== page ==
The United States has always been on the cutting edge of tech. Our free-market system enabled us to win the race to 4G, helped unleash the app economy, and allowed us to get to 5G faster than others. Our country’s leadership in tech helps secure the nation’s economic power and protect national security so the United States continues to serve as a beacon of peace and democracy.
Technology should be a force for good in the world. Our national security, and the security of other nations, is tied to our ability to keep up with and get ahead of emerging technologies. I’m encouraged to see that Congress is working together to implement a national spectrum policy. America needs a national strategy to make sure there is enough spectrum to build out 5G networks and not fall behind China.
Spectrum refers to the radio waves on which we transmit data, and it serves as the foundation for many of the wireless networks that power our lives, including 5G. Spectrum is the lifeblood of technological innovation — including advancements in national security that power our weapons systems and intelligence operations.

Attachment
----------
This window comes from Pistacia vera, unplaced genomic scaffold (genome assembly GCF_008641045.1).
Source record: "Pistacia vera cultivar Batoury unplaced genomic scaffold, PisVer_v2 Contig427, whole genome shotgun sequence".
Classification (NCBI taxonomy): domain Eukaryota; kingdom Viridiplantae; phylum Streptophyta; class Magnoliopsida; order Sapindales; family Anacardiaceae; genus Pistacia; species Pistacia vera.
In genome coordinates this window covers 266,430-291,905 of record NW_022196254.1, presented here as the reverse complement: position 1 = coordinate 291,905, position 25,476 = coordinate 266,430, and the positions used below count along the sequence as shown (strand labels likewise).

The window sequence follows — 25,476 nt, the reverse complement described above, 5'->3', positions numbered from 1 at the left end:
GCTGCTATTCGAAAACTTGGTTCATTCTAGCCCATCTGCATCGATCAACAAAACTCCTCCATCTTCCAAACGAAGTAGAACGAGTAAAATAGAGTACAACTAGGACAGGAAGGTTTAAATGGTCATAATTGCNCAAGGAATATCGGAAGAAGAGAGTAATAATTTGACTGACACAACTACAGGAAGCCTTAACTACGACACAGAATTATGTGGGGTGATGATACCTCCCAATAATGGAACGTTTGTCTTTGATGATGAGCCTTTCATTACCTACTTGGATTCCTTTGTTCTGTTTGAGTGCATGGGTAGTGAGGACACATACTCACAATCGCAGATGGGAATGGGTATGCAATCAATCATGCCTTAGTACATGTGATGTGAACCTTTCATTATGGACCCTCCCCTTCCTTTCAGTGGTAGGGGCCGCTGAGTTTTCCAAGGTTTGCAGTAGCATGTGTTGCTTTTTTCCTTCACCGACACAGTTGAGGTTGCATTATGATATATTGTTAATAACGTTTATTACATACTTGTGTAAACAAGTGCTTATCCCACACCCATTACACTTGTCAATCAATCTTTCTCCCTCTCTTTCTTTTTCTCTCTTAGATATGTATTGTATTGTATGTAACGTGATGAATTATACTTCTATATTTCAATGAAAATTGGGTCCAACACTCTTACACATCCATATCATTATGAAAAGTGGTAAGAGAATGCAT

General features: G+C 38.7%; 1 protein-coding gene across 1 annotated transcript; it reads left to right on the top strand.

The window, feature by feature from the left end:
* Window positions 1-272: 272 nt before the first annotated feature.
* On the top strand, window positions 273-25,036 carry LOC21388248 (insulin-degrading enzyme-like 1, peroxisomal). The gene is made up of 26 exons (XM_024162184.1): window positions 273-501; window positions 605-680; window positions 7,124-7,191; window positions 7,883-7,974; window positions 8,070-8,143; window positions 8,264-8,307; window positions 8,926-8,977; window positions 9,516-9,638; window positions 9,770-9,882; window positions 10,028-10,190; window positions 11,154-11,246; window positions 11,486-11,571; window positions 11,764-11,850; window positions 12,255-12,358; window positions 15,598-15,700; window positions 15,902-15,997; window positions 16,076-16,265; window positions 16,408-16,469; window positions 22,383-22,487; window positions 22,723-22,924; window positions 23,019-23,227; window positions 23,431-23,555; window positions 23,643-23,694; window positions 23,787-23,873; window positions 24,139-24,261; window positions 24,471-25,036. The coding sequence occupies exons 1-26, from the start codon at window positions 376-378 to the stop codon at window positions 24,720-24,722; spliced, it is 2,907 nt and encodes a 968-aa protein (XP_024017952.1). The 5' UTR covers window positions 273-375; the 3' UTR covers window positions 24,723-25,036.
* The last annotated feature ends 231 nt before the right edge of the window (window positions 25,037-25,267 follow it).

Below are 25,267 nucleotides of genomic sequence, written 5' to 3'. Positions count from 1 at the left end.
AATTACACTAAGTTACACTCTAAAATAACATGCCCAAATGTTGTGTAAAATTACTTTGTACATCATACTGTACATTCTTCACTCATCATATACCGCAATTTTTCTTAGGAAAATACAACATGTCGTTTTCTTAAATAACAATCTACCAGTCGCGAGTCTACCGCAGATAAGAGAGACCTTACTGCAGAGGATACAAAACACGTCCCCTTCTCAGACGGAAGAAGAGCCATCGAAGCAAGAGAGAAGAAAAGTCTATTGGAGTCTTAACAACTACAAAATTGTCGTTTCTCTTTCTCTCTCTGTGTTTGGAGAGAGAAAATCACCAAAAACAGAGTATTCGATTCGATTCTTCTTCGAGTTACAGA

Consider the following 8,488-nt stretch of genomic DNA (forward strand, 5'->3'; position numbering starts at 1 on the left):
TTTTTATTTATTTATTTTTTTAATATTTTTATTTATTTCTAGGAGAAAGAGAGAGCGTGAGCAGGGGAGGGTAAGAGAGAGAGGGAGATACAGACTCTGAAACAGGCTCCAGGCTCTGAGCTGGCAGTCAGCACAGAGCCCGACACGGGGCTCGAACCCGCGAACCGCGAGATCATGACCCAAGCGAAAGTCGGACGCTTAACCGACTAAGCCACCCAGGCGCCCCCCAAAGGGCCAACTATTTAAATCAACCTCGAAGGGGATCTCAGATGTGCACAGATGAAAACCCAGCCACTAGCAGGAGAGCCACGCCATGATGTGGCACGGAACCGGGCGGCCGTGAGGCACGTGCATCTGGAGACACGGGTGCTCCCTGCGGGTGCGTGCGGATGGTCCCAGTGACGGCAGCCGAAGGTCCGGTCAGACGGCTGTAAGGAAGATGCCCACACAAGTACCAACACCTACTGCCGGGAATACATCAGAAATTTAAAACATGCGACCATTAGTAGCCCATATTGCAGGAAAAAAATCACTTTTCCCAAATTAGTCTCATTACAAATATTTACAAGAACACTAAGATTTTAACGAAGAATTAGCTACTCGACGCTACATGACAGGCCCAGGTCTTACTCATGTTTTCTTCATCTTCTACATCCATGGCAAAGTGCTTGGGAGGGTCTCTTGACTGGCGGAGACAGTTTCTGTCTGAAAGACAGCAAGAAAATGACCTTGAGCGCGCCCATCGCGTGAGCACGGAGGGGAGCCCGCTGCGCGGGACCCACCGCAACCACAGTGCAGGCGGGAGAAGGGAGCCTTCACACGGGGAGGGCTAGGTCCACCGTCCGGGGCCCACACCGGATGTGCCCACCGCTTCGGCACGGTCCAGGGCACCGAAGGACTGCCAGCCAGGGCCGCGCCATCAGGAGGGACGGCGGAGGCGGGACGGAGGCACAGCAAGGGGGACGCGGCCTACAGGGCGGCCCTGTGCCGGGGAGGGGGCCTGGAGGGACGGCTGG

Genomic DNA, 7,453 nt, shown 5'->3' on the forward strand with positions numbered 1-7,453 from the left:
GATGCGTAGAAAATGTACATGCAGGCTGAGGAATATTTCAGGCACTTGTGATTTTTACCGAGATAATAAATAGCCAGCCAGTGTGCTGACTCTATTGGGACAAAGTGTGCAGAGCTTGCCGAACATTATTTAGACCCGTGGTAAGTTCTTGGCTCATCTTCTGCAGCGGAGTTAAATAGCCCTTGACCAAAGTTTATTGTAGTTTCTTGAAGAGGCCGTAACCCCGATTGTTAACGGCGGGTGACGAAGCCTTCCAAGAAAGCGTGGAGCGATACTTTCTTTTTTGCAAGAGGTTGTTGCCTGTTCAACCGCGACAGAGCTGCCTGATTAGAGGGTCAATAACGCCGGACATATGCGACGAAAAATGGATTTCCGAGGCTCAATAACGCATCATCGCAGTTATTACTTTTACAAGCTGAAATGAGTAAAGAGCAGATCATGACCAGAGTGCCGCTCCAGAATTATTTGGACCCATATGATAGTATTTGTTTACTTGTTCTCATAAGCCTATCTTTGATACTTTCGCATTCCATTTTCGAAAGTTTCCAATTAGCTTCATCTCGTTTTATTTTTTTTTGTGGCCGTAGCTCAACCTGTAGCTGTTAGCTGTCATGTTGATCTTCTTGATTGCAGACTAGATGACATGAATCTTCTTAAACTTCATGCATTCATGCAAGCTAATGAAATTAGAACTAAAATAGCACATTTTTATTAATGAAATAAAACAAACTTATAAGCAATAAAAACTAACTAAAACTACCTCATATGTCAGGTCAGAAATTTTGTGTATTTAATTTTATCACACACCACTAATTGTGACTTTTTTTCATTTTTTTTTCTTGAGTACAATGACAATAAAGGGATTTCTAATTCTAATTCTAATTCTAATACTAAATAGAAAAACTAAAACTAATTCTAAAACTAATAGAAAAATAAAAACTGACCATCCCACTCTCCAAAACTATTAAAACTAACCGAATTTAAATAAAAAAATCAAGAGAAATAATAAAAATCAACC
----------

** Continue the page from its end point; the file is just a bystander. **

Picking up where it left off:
5G is quite literally the fifth generation of wireless connection, and it serves as a crucial foundation for innovations and advancements in the near and not-too-distant future. Alarmingly, America does not have enough spectrum in the pipeline to build out secure and reliable 5G networks. According to a paper by Analysys Mason, the United States ranks 13th in terms of available licensed spectrum — significantly behind nations such as China, Brazil and Saudi Arabia.
One reason why is that the United States has overallocated spectrum to unlicensed use. This type of spectrum is available to the public and has important uses, but it’s not the foundation of secure and reliable 5G networks. Unlike managed licensed spectrum, unlicensed spectrum faces interference, and devices connected to unlicensed spectrum aren’t always assessed for security concerns. Indeed, when it comes to security, users of unlicensed spectrum have varying incentives, capabilities and technical skills, resulting in more cybersecurity risks than those who use managed licensed…